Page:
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Tuesday, 30 April 2019

Procreation

More and more, I am noticing my friends jumping on the anti-procreation bandwagon, blaming the act of reproduction as the primary cause for negative environmental impacts and, therefore, the highest risk to the future of our species—when (quite literally) the opposite is true. Deep down, you all know this, but I'll spell it out for you anyway: the act of breeding is the undeniable fundamental basis of basic survival. If everyone in the world refused single-serving plastic (for example), then yes, our descendants would benefit from this action immeasurably so. But if everyone in the world refused to procreate? There is no process known to man/woman which would bring us to a quicker extinction.

Of course, there is a value in this anti-birth concept, as our ever-expanding numbers are noticeably placing a great strain on our resources whilst building a bigger and bigger shoe to fit our collective carbon footprint. Hence why if I ruled the world, I would happily implement China's former controversial one-child policy until the 1.1% annual population increase stabilised, and then ultimately began a healthy descent. Furthermore, I would also rule that the birth of a second child could be permitted but heavily taxed, meaning that a (non-corrupt) government could use this money to benefit society (potentially, by law, in environmental sectors) while also ensuring that any couple who wished to invest in this subsequent offspring were coming from a place of financial stability, resulting in a higher chance of better education. On the flip side of this, parents looking to adopt children should be compensated for their contribution to the community.

I know this type of program is a flawed idea, one which perhaps favours the rich and causes complications in times of divorce, but it is a far better approach than the other two extreme examples I am noticing in today's newsfeeds, namely: (1) where each individual is responsible for the birth of more than one child, at times doubling or even tripling their own human number on the planet, the very definition of unsustainable multiplication; or (2) where there are those voices who so proudly shout they have decided not to reproduce for environmental reasons like they're some sort of a fucking hero, when, in fact, this is the most detrimental act one can perform for the continuity of any species.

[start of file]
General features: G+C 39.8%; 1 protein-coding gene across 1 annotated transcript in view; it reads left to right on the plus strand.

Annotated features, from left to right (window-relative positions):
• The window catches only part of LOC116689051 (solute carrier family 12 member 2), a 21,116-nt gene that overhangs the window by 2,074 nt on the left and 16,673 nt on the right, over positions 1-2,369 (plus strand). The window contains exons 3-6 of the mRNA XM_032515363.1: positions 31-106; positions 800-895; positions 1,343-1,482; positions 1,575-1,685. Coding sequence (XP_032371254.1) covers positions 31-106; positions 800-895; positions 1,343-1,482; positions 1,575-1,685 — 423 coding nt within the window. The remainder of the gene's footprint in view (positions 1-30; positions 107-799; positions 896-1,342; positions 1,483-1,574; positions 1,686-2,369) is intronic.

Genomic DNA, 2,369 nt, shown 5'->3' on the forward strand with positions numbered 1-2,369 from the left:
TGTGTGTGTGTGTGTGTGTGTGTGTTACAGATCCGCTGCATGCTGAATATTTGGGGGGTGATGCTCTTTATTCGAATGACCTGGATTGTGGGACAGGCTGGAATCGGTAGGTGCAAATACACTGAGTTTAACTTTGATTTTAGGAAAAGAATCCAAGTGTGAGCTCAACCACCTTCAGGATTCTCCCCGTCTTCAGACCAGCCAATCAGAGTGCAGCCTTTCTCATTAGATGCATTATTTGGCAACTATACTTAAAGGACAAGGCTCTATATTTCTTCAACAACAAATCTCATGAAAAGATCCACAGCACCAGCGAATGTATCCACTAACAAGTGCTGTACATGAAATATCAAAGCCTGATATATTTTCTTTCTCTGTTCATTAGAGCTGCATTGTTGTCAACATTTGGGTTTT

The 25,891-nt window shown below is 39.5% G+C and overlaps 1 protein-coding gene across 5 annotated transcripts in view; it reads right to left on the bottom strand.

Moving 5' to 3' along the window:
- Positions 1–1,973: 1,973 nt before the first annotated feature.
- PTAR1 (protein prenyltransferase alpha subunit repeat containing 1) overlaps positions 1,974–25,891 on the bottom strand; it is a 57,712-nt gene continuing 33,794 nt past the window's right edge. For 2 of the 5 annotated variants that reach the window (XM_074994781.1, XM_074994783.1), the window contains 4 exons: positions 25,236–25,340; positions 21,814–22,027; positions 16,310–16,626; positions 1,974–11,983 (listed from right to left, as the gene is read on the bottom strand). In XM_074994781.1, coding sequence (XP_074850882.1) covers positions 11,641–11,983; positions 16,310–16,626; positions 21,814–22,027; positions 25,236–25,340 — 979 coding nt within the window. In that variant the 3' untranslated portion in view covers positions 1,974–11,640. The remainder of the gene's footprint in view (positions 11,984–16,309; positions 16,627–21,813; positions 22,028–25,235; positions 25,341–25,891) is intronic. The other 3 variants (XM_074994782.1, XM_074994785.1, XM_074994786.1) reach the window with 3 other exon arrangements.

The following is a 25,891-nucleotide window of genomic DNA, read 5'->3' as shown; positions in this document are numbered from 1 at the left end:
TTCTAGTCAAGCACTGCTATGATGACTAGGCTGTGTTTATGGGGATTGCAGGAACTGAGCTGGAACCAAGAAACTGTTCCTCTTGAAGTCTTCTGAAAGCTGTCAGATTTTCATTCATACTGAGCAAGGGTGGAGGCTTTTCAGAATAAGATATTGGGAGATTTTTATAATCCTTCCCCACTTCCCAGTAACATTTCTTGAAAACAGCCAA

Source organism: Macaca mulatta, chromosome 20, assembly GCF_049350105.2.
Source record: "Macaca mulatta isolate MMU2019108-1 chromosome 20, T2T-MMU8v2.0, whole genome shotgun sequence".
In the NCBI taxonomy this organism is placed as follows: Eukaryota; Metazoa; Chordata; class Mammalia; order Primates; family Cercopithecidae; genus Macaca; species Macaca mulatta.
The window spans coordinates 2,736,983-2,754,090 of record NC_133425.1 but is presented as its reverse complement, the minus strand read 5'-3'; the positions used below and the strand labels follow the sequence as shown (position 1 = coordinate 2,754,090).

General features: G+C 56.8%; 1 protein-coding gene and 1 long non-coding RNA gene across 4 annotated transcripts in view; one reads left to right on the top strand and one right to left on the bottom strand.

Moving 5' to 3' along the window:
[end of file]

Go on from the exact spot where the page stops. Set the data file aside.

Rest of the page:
Once again, moderation and middle-ground are the keys to success. Also, please don't forget that in July 2017, 1.5 million volunteers in Madhya Pradesh, India, planted a world-record 66+ million trees in 12 hours. Australia reported an 80% reduction in plastic bag usage in 2018. The ozone hole is said to be shrinking and should disappear completely in our lifetimes. France recently banned all bee-harming pesticides. The EU are in the process of outlawing all single-use plastic by 2021. It is estimated that global tree growth has risen (not decreased) by 7% since 1982. China have cut down their levels of pollution by 32%. The Southern white rhinoceros and the panda bear (among many others) are no longer on the endangered list. Fortnite creator Tim Sweeney purchased 40,000 acres of land purely for preservation purposes. And media mogul Ted Turner is donating $1 billion to the UN with the goal of conserving 30% of our Earth's surface by 2030. These are only a few examples.

People did this. Procreation did this. Your kid could be the genius who discovers the solution to cleaning up the ocean, you don't know.


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